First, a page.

// Start that animation.
      effectBrush.StartAnimation("Blur.BlurAmount", exprAnimation);
    }
    Compositor compositor;
  }
}

Giving the effect;

and so now the blur of that effect brush is tied to the rotation of the rectangle.

The last experiment that I wanted to try was to mix these expressions with implicit animations and also to try and set up some ‘chain’ of visuals such that each visual had an expression that referenced an earlier visual in the chain.

I wasn’t quite sure what effect I wanted other than to experiment and the effect that I ended up with is as below;

What’s going on in that demo is;

    1. I create a blue rectangle and I move it around the screen whenever the mouse moves (this is all just XAML)
    2. I have an implicit animation which animates any changes to its Offset.
    3. I have an animation that rotates it over a 10 second period through 0->360->0.
    4. I create 10 green rectangles N = 1 to N = 10 with the blue rectangle playing the part of N = 0 and each rectangle M uses an expression to;
      1. Make its X,Y offset equal to 0.75 * that of the M-1 rectangle.
      2. Make its scale equal to 0.75 * that of the M-1 rectangle.
      3. Make its opacity equal to 0.75 * that of the M-1 rectangle.
      4. Make its rotation equal to that of the M-1 rectangle minus 45 degrees.

The XAML here is very simple;

<Page
  x:Class="App24.MainPage"
  xmlns="http://schemas.microsoft.com/winfx/2006/xaml/presentation"
  xmlns:x="http://schemas.microsoft.com/winfx/2006/xaml"
  xmlns:local="using:App24"
  xmlns:d="http://schemas.microsoft.com/expression/blend/2008"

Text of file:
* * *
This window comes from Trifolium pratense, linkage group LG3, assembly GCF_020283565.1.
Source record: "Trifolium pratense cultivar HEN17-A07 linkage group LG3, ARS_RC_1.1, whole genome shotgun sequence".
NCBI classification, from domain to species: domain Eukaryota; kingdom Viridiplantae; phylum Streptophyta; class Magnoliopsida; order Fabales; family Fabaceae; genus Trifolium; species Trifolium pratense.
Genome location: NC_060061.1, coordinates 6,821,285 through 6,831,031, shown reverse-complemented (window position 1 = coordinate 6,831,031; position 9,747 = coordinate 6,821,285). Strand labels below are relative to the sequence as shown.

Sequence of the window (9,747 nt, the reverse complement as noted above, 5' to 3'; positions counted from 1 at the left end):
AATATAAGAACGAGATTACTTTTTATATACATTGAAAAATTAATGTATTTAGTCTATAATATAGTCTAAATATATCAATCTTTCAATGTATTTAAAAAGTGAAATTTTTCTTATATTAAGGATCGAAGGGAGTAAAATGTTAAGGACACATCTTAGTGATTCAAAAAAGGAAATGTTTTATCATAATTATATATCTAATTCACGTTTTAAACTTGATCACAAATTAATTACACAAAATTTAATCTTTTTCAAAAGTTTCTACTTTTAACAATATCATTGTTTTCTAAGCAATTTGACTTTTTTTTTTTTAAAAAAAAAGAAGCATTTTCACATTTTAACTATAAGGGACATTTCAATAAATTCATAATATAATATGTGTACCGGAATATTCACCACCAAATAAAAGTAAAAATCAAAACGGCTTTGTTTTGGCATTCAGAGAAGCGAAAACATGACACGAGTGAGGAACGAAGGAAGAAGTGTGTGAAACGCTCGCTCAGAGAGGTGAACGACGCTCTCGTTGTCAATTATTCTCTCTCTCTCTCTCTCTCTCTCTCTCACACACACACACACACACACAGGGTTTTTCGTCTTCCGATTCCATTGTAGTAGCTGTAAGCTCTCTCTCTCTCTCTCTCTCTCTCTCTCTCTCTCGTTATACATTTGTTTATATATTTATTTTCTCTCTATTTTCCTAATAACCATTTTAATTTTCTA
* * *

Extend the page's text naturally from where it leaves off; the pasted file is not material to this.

xmlns:mc="http://schemas.openxmlformats.org/markup-compatibility/2006"
  mc:Ignorable="d">

  <Canvas
    x:Name="parentCanvas"
    PointerMoved="OnPointerMoved"
    Background="Silver">
    <Rectangle
      Width="100"
      Height="100"
      Fill="Blue"
      VerticalAlignment="Center"
      HorizontalAlignment="Center"
      x:Name="myRectangle"
      Visibility="Collapsed" />
  </Canvas>
</Page>

and the code looks a bit lengthy but then it’d be fairly easy for me to refactor this into some common functions but I left it in its ‘longer form’ for now;

using Microsoft.Graphics.Canvas.Effects;
using System;
using System.Numerics;
using Windows.UI;
using Windows.UI.Composition;
using Windows.UI.Xaml;
using Windows.UI.Xaml.Controls;
using Windows.UI.Xaml.Hosting;
using Windows.UI.Xaml.Input;
using Windows.UI.Xaml.Media;
using Windows.UI.Xaml.Shapes;

namespace App24
{
  public sealed partial class MainPage : Page
  {
    public MainPage()
    {
      this.InitializeComponent();

      this.Loaded += this.OnLoaded;
    }
    void OnLoaded(object sender, RoutedEventArgs e)
    {
      // grab the visual for the rectangle
      this.rectangleVisual = ElementCompositionPreview.GetElementVisual(this.myRectangle);

      // grab the compositor
      this.compositor = rectangleVisual.Compositor;

      // Create an animation for whenever this visual changes its offset
      var animation = this.compositor.CreateVector3KeyFrameAnimation();
      animation.InsertExpressionKeyFrame(1.0f, "this.FinalValue");
      animation.Target = "Offset";
      animation.Duration = TimeSpan.FromMilliseconds(500);

      // Make an implicit animations collection
      var collection = this.compositor.CreateImplicitAnimationCollection();

      // Whenever our visual changes its offset, we want it implicitly animated.
      collection["Offset"] = animation;
      this.rectangleVisual.ImplicitAnimations = collection;

      // Set the center point for rotation
      this.rectangleVisual.CenterPoint = new Vector3(
        (float)this.myRectangle.ActualWidth / 2.0f,
        (float)this.myRectangle.ActualHeight / 2.0f,
        0.0f);

      // animate the rectangle's rotation from 0->360->0 over 2 seconds.
      var rotationAnimation = this.compositor.CreateScalarKeyFrameAnimation();
      rotationAnimation.InsertKeyFrame(0.0f, 0.0f);